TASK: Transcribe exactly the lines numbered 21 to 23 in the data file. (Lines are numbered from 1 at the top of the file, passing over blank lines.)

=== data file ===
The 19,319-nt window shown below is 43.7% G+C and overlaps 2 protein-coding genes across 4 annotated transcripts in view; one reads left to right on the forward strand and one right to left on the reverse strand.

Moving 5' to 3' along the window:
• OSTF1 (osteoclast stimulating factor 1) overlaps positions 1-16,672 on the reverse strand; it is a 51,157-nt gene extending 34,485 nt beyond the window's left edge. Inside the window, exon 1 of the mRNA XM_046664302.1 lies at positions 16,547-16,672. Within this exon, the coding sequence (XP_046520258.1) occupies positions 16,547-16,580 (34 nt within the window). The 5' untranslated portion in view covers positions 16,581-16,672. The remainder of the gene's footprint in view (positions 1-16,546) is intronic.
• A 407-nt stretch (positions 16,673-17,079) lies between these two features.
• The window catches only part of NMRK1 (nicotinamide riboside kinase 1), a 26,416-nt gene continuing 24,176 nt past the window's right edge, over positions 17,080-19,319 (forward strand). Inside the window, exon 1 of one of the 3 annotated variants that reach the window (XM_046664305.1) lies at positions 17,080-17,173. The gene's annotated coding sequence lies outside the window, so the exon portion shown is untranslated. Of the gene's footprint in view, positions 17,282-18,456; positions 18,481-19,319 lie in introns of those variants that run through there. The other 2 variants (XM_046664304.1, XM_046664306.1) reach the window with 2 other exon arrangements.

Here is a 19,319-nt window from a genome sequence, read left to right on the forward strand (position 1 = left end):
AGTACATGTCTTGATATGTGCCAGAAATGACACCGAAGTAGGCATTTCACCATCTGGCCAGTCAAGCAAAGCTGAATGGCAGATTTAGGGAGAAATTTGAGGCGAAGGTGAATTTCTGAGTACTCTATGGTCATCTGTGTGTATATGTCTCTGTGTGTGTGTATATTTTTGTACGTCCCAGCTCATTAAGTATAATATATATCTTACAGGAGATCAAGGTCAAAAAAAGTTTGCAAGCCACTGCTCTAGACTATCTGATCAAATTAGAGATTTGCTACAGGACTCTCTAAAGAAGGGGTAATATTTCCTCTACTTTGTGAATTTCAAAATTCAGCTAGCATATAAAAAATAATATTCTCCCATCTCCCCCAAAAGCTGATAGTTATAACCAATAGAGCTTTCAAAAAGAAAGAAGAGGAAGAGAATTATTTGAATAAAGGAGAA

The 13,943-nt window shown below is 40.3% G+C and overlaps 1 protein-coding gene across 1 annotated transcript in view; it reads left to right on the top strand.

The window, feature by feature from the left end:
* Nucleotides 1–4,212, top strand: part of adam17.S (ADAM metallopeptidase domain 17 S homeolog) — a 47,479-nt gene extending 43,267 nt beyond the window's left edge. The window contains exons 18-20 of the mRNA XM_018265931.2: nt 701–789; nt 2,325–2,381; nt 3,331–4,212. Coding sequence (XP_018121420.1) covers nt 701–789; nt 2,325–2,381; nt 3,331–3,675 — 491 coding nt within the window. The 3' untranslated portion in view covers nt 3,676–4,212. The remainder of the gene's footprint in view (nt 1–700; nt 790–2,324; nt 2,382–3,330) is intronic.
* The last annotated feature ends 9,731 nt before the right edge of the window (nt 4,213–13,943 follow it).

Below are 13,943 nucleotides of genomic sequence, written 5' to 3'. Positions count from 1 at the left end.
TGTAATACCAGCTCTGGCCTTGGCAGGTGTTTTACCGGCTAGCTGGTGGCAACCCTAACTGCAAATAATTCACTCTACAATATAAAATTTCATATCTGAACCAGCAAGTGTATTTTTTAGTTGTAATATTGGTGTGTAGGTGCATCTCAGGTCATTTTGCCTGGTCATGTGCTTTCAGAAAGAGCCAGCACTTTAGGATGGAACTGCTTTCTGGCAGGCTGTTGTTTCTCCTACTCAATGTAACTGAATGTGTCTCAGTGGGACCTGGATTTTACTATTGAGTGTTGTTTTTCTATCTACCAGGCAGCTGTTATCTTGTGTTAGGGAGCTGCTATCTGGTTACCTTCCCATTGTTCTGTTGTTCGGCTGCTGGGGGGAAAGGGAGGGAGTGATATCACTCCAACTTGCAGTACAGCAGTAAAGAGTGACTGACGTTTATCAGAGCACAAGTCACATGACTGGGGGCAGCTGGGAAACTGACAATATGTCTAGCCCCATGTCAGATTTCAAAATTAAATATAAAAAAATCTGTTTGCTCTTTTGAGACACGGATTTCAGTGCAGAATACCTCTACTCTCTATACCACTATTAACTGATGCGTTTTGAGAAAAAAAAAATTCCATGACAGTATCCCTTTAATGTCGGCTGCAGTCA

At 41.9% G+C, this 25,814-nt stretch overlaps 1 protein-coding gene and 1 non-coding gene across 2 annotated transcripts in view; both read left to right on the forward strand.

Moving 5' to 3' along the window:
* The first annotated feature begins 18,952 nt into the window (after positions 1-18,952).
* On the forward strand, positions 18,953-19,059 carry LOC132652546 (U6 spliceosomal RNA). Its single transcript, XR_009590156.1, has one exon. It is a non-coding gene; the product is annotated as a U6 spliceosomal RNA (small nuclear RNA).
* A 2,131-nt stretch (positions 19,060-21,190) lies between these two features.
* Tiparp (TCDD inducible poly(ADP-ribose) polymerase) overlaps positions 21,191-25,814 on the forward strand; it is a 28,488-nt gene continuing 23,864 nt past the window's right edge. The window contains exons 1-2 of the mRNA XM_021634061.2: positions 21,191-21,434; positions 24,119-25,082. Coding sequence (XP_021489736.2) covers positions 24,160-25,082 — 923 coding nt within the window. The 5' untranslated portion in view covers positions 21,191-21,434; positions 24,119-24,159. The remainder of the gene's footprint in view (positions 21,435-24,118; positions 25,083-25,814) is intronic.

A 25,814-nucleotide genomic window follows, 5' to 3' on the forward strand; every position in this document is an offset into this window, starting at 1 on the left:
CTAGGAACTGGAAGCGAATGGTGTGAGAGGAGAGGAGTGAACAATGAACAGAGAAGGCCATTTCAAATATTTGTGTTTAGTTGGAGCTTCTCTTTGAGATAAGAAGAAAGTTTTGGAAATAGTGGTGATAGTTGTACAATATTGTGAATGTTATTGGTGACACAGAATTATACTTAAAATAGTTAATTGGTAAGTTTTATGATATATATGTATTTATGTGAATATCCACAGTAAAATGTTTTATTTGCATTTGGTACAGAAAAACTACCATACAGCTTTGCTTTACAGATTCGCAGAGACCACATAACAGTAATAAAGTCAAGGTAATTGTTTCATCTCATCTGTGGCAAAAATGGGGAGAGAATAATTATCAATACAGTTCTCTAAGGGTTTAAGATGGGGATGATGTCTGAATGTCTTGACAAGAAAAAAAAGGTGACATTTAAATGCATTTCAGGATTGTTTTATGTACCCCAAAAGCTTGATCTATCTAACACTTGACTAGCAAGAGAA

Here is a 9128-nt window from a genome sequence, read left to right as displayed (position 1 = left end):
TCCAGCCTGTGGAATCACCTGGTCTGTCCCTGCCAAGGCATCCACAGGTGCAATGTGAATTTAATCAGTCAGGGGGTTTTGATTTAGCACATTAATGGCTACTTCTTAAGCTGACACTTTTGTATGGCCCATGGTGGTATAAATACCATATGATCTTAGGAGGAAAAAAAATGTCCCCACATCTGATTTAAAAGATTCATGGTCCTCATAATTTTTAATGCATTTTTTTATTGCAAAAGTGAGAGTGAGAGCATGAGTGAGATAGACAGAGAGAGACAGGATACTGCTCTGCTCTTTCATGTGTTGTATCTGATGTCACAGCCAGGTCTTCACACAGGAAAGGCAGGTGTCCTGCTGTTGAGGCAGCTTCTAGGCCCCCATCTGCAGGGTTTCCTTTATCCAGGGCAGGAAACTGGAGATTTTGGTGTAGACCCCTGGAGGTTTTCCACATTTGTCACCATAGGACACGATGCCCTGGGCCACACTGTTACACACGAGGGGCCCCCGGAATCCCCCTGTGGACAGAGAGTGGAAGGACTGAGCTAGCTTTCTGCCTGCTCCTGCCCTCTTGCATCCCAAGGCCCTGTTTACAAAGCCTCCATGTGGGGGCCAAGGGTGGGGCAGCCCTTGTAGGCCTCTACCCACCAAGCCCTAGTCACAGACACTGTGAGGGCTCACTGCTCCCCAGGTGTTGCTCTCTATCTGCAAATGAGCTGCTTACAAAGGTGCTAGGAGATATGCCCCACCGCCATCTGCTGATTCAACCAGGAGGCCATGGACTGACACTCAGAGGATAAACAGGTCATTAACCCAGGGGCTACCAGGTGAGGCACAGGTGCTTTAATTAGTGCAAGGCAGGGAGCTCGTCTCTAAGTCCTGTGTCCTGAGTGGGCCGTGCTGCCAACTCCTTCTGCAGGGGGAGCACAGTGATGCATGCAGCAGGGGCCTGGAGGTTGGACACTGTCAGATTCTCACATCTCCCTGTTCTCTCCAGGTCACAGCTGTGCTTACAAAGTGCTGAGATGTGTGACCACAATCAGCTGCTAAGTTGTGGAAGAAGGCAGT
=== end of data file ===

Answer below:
CTAGGAACTGGAAGCGAATGGTGTGAGAGGAGAGGAGTGAACAATGAACAGAGAAGGCCATTTCAAATATTTGTGTTTAGTTGGAGCTTCTCTTTGAGATAAGAAGAAAGTTTTGGAAATAGTGGTGATAGTTGTACAATATTGTGAATGTTATTGGTGACACAGAATTATACTTAAAATAGTTAATTGGTAAGTTTTATGATATATATGTATTTATGTGAATATCCACAGTAAAATGTTTTATTTGCATTTGGTACAGAAAAACTACCATACAGCTTTGCTTTACAGATTCGCAGAGACCACATAACAGTAATAAAGTCAAGGTAATTGTTTCATCTCATCTGTGGCAAAAATGGGGAGAGAATAATTATCAATACAGTTCTCTAAGGGTTTAAGATGGGGATGATGTCTGAATGTCTTGACAAGAAAAAAAAGGTGACATTTAAATGCATTTCAGGATTGTTTTATGTACCCCAAAAGCTTGATCTATCTAACACTTGACTAGCAAGAGAA

Here is a 9128-nt window from a genome sequence, read left to right as displayed (position 1 = left end):
TCCAGCCTGTGGAATCACCTGGTCTGTCCCTGCCAAGGCATCCACAGGTGCAATGTGAATTTAATCAGTCAGGGGGTTTTGATTTAGCACATTAATGGCTACTTCTTAAGCTGACACTTTTGTATGGCCCATGGTGGTATAAATACCATATGATCTTAGGAGGAAAAAAAATGTCCCCACATCTGATTTAAAAGATTCATGGTCCTCATAATTTTTAATGCATTTTTTTATTGCAAAAGTGAGAGTGAGAGCATGAGTGAGATAGACAGAGAGAGACAGGATACTGCTCTGCTCTTTCATGTGTTGTATCTGATGTCACAGCCAGGTCTTCACACAGGAAAGGCAGGTGTCCTGCTGTTGAGGCAGCTTCTAGGCCCCCATCTGCAGGGTTTCCTTTATCCAGGGCAGGAAACTGGAGATTTTGGTGTAGACCCCTGGAGGTTTTCCACATTTGTCACCATAGGACACGATGCCCTGGGCCACACTGTTACACACGAGGGGCCCCCGGAATCCCCCTGTGGACAGAGAGTGGAAGGACTGAGCTAGCTTTCTGCCTGCTCCTGCCCTCTTGCATCCCAAGGCCCTGTTTACAAAGCCTCCATGTGGGGGCCAAGGGTGGGGCAGCCCTTGTAGGCCTCTACCCACCAAGCCCTAGTCACAGACACTGTGAGGGCTCACTGCTCCCCAGGTGTTGCTCTCTATCTGCAAATGAGCTGCTTACAAAGGTGCTAGGAGATATGCCCCACCGCCATCTGCTGATTCAACCAGGAGGCCATGGACTGACACTCAGAGGATAAACAGGTCATTAACCCAGGGGCTACCAGGTGAGGCACAGGTGCTTTAATTAGTGCAAGGCAGGGAGCTCGTCTCTAAGTCCTGTGTCCTGAGTGGGCCGTGCTGCCAACTCCTTCTGCAGGGGGAGCACAGTGATGCATGCAGCAGGGGCCTGGAGGTTGGACACTGTCAGATTCTCACATCTCCCTGTTCTCTCCAGGTCACAGCTGTGCTTACAAAGTGCTGAGATGTGTGACCACAATCAGCTGCTAAGTTGTGGAAGAAGGCAGT